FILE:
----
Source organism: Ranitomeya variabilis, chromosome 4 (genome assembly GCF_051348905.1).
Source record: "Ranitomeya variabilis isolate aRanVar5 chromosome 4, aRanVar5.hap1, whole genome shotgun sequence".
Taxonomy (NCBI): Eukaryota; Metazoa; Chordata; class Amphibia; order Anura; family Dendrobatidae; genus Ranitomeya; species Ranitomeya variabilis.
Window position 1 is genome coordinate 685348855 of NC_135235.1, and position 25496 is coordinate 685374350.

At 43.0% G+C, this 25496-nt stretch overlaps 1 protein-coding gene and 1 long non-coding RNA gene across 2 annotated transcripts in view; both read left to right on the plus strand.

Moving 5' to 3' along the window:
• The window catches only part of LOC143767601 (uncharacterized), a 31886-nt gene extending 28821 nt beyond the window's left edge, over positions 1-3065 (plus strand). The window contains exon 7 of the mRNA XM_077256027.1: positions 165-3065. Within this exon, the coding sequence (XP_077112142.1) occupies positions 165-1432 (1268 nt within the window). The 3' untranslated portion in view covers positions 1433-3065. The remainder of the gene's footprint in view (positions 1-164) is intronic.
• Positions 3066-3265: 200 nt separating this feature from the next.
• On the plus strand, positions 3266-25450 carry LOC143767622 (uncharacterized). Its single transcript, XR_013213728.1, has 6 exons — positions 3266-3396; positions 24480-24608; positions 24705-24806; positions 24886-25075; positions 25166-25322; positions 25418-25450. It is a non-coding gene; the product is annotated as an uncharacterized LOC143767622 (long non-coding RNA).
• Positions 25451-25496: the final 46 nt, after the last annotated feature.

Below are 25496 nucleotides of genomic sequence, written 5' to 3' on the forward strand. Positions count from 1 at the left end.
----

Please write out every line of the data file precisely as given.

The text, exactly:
Source organism: Ranitomeya variabilis, chromosome 4 (genome assembly GCF_051348905.1).
Source record: "Ranitomeya variabilis isolate aRanVar5 chromosome 4, aRanVar5.hap1, whole genome shotgun sequence".
Taxonomy (NCBI): Eukaryota; Metazoa; Chordata; class Amphibia; order Anura; family Dendrobatidae; genus Ranitomeya; species Ranitomeya variabilis.
Window position 1 is genome coordinate 685348855 of NC_135235.1, and position 25496 is coordinate 685374350.

At 43.0% G+C, this 25496-nt stretch overlaps 1 protein-coding gene and 1 long non-coding RNA gene across 2 annotated transcripts in view; both read left to right on the plus strand.

Moving 5' to 3' along the window:
• The window catches only part of LOC143767601 (uncharacterized), a 31886-nt gene extending 28821 nt beyond the window's left edge, over positions 1-3065 (plus strand). The window contains exon 7 of the mRNA XM_077256027.1: positions 165-3065. Within this exon, the coding sequence (XP_077112142.1) occupies positions 165-1432 (1268 nt within the window). The 3' untranslated portion in view covers positions 1433-3065. The remainder of the gene's footprint in view (positions 1-164) is intronic.
• Positions 3066-3265: 200 nt separating this feature from the next.
• On the plus strand, positions 3266-25450 carry LOC143767622 (uncharacterized). Its single transcript, XR_013213728.1, has 6 exons — positions 3266-3396; positions 24480-24608; positions 24705-24806; positions 24886-25075; positions 25166-25322; positions 25418-25450. It is a non-coding gene; the product is annotated as an uncharacterized LOC143767622 (long non-coding RNA).
• Positions 25451-25496: the final 46 nt, after the last annotated feature.

Below are 25496 nucleotides of genomic sequence, written 5' to 3' on the forward strand. Positions count from 1 at the left end.